In North Dakota, violating knife laws can result in fines and/or jail time. It is important to understand the preemption law in place regarding knife regulations to ensure that you are following the state’s rules.

Preemption Law in North Dakota Regarding Knife Regulations

In North Dakota, state law preempts local governments from regulating the ownership and usage of knives. This means that any knife laws or regulations must be enacted by the state legislature. As such, all knife-related laws in North Dakota are uniform throughout the entire state.

The preemption law applies to both folding and fixed-blade knives as well as automatic knives. It also covers carrying pocket knives concealed or openly, age restrictions for owning and carrying a pocket knife, and penalties for violating these laws.

When it comes to concealed carry of pocket knives in North Dakota, there is no specific law prohibiting it; however, some cities may have ordinances restricting this activity within their jurisdiction. Additionally, certain areas may be off limits when it comes to carrying a pocket knife even if they are not explicitly stated in any ordinance or statute—such as schools or government buildings—so always check with local authorities before doing so.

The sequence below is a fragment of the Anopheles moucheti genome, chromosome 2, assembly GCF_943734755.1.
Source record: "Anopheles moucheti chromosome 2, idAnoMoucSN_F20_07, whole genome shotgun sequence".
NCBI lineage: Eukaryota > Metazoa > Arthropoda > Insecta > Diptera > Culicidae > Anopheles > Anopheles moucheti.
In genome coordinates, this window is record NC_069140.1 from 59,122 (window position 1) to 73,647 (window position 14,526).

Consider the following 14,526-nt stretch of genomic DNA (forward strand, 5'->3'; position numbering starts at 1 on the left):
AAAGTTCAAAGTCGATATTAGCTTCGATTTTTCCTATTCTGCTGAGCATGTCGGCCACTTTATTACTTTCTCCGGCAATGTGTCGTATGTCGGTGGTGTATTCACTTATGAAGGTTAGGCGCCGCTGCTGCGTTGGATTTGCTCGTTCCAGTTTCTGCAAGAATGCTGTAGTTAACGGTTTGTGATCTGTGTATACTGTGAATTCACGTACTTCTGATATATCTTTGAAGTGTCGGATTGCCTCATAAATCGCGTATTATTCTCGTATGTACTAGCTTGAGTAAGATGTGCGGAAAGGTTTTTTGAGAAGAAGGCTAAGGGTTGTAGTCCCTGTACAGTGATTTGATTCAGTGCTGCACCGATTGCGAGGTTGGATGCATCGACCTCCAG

Openly carrying a pocket knife is generally allowed unless otherwise prohibited by an ordinance passed by a city council or county commission (which would only apply within that particular jurisdiction). Generally speaking though, open carry of a pocketknife is allowed throughout most parts of the state without issue.

There are also age restrictions on owning and/or carrying a pocketknife in North Dakota depending on its size: anyone under 18 years old cannot own one with blades longer than 3 inches while those over 18 can own larger ones but still cannot carry them openly if they’re longer than 4 inches long (unless they have permission from someone who has authority over them). Violating these age restrictions can result in fines of up to $500 plus court costs being imposed upon conviction.